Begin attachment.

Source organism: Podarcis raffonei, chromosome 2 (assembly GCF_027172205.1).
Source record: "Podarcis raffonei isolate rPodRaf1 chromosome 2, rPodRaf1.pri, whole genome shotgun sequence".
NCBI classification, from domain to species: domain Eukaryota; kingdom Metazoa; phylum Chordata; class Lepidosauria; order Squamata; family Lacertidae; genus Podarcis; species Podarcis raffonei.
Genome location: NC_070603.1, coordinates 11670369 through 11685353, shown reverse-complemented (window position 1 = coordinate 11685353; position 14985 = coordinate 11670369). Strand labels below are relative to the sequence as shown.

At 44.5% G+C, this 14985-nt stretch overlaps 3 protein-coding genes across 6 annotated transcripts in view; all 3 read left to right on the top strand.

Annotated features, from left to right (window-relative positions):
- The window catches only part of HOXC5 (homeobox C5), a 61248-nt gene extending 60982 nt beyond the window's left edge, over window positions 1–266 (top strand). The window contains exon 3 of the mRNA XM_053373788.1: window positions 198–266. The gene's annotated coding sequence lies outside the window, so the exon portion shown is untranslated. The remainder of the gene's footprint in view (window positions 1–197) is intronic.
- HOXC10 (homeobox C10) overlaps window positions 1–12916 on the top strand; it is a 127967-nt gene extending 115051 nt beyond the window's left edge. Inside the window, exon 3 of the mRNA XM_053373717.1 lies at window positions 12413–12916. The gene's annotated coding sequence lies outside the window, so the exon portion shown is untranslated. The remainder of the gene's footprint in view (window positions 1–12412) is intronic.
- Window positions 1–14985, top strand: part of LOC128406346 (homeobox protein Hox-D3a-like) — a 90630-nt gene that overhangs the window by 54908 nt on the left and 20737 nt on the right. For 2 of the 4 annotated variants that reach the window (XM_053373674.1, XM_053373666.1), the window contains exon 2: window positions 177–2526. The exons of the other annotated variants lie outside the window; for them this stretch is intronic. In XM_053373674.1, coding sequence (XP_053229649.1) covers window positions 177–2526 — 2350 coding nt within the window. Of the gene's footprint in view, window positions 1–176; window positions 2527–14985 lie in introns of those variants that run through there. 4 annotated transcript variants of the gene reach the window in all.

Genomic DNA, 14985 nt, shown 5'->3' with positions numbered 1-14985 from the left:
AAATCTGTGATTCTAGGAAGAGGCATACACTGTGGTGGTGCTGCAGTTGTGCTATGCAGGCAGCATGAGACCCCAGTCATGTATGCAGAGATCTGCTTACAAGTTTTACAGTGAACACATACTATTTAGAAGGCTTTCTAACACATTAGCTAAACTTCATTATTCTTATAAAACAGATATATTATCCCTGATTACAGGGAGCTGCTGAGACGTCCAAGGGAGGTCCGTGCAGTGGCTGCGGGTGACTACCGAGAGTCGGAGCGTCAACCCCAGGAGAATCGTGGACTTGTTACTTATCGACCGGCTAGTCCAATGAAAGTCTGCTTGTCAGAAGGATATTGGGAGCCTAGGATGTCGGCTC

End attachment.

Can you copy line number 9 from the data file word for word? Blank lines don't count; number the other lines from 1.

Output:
- Window positions 1–14985, top strand: part of LOC128406346 (homeobox protein Hox-D3a-like) — a 90630-nt gene that overhangs the window by 54908 nt on the left and 20737 nt on the right. For 2 of the 4 annotated variants that reach the window (XM_053373674.1, XM_053373666.1), the window contains exon 2: window positions 177–2526. The exons of the other annotated variants lie outside the window; for them this stretch is intronic. In XM_053373674.1, coding sequence (XP_053229649.1) covers window positions 177–2526 — 2350 coding nt within the window. Of the gene's footprint in view, window positions 1–176; window positions 2527–14985 lie in introns of those variants that run through there. 4 annotated transcript variants of the gene reach the window in all.